by JOHN FOX
Jeremy P. Tarcher/Putnam
reviewed by Kate Lin
Having had little experience writing poetry, I was curious to see what Poetic Medicine would have in store for me. As it turned out, I not only found the book to be extremely moving, but began writing my own poetry as well.
How can poetry help us heal? As author Fox explains, "Unless we have the language to express the richness of our experience, we dont feel whole, and discovering our innate wholeness is what healing is all about. Poem-making can be your lifeline to a more genuine existence." Poetry goes beyond simply analyzing or explaining a problem by instead using "a more visceral, spontaneous language, originating within you
Like a trowel that digs the dark, compacted, wintered earth to prepare it for spring planting, hearing or writing a poem works upon your life so something new can grow."
Poetry can act as a container to express paradox and conflicting feelings. As a result, we expand our possible emotional choices and can more easily understand difficult issues. Poem-making fosters self-discovery as our poems reveal more of who we are. This results in greater authenticity and emotional honesty in our relationships. We give ourselves permission to speak, and we release the past and move forward.
Fox explores poem-making through the context of various subjects: loss, intimacy, illness and death, spirituality, the bond between parent and child, nature and the earth, and the pain we see outside ourselves in the world. We learn about poetic tools such as simile, metaphor, and spacing, and we are provided with exercises to help focus our writing.
The use of metaphor can help us connect to a broader reality and can help us feel more connected to the rest of creation. Sometimes images can more readily express the complexity of our feelings than regular descriptions can. For example, comparing grief to a cold winter can more readily convey something that cant be easily articulated.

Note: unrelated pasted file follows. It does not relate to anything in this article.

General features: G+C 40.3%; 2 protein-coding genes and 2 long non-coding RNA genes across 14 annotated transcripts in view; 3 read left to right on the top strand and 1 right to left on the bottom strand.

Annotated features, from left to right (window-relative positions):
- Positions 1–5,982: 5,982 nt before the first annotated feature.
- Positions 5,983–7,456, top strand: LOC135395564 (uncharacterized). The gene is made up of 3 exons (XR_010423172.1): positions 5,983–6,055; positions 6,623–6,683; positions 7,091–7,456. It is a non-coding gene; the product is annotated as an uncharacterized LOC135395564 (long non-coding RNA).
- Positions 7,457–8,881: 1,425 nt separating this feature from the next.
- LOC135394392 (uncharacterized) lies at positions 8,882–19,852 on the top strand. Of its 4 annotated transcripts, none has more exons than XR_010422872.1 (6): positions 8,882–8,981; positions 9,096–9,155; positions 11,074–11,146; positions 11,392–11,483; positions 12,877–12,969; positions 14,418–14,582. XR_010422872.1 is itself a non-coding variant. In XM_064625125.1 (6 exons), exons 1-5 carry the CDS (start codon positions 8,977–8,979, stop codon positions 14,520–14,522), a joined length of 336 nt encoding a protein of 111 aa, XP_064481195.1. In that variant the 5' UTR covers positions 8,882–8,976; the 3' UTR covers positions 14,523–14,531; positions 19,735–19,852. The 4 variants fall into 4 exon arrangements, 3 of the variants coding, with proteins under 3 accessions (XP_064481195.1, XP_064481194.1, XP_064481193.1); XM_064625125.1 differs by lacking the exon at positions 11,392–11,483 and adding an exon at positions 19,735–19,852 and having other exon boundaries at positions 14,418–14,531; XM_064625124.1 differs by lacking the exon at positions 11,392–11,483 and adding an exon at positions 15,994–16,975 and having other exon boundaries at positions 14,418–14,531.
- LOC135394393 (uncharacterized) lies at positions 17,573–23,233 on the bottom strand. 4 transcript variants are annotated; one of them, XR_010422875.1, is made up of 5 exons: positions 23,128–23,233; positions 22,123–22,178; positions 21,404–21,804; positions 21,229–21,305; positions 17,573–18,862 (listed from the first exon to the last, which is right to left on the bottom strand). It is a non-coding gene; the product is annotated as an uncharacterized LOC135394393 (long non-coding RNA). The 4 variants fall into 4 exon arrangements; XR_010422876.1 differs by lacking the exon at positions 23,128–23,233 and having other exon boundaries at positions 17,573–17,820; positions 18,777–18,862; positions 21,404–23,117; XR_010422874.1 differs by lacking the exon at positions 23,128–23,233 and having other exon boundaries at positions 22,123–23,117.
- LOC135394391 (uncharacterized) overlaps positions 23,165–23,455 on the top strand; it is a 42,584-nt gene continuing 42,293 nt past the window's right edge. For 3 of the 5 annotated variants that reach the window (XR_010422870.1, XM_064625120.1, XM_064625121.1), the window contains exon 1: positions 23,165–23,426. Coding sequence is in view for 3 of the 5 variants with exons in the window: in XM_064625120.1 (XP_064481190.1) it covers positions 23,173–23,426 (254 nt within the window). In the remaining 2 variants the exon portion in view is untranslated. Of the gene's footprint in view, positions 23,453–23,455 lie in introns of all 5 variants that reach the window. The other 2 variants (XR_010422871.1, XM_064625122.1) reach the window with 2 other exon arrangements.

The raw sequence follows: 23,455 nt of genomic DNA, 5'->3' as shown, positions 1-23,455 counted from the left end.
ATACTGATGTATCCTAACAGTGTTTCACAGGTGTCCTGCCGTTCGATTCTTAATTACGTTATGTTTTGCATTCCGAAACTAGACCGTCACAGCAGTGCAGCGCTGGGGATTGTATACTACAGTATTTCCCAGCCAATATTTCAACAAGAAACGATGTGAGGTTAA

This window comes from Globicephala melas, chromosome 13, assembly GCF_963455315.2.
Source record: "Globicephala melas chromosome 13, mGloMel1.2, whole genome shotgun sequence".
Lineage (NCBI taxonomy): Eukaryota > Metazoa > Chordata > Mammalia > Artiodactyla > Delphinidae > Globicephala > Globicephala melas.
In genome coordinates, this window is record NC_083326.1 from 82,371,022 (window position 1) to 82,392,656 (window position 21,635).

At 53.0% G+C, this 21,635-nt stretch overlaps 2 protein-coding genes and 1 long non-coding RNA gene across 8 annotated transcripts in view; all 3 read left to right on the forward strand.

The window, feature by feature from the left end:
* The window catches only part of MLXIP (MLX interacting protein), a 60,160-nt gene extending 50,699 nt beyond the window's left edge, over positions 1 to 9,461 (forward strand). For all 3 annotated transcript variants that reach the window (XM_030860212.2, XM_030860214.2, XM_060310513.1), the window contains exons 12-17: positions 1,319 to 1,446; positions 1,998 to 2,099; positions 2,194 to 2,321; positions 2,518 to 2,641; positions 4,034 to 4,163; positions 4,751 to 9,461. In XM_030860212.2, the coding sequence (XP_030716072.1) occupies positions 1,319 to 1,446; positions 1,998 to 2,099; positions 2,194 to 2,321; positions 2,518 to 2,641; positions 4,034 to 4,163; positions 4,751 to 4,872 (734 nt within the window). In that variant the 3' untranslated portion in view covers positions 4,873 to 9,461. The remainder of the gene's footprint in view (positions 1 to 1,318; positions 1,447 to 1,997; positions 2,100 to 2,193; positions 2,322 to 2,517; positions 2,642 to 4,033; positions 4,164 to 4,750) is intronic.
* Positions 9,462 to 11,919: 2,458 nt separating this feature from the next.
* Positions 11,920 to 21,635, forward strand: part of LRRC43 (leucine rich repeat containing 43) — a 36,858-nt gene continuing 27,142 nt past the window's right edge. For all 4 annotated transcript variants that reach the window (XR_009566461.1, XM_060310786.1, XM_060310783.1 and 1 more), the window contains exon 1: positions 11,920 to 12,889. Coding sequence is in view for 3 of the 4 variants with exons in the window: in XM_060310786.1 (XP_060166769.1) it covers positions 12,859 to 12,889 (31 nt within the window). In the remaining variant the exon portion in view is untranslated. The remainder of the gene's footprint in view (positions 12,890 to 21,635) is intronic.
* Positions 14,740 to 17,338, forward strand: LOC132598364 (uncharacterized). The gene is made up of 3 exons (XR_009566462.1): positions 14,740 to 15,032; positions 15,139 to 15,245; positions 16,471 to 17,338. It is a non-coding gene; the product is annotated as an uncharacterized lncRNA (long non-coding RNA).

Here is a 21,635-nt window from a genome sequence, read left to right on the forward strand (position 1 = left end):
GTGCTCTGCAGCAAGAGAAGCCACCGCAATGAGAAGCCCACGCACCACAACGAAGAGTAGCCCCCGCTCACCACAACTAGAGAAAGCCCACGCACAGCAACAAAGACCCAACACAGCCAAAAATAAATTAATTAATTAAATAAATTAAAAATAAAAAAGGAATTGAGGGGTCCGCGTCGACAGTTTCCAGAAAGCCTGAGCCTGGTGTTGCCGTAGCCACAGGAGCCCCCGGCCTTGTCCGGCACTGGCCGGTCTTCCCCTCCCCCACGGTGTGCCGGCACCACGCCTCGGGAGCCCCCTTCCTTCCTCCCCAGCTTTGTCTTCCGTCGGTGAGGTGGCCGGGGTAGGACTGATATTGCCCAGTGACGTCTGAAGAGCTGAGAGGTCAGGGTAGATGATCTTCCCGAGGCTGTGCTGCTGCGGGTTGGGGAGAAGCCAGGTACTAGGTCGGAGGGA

The exercises encourage the creative process and help us find the words for our poems. A sample exercise is to choose a feeling that you want to explore, for example, loneliness or rage, then use images to write a poem based on that feeling, without using the actual word in your poem.
Other exercises help us gather our thoughts by asking questions that lead us through an issue. For example, one exercise has you explore the answers to the following questions: Explore a time when your inner voice was discouraged or suppressed, how you found your way in the world without that voice, what dreams and desires you want to reclaim, an image of your reclaimed creative self, and how you will maintain this new voice in the world. You can then form a poem around your responses.
Poetic Medicine is filled with sample poetry, some of it by well-known poets, but a lot of it by participants in Foxs workshops. This poetry is moving and poignant, so that even if one were to skip all the exercises, reading the book by itself can provide a healing experience. Poetic Medicine is for the person who has never written poetry before, as well as the veteran poet. We can all benefit from poetry. As Fox states, "A poem allows the air of new thoughts into your mind, the moisture of feeling into your heart, and a joyful current of energy comes alive in your body."
THE ALCHEMY OF POSSIBILITY
Reinventing Your Personal Mythology
by CAROLYN MARY KLEEFELD
reviewed by Peggy Cavin-Smith
It is a wonderful affirmation to be guided to just the right thing at just the right time. In one of those moments, I was gifted a copy of The Alchemy of Possibility. Carolyn Mary Kleefeld has not just written a book; it is a work of art. The same creative spontaneity that paints and sings fills the pages of this simple, intensely intimate collection of truth and possibilities. In her letter to the reader, Carolyn struck a chord deep in my soul (the one that reminds me to remember what I know): "Ultimately we are all Eye, all seeing in the shifting light of consciousness. Our inner light sees beyond the range of our outer sight. It is with our inner sight that we seed our outer blossom. When our perceptions change, we see things differently. And when we see things differently, we evolve."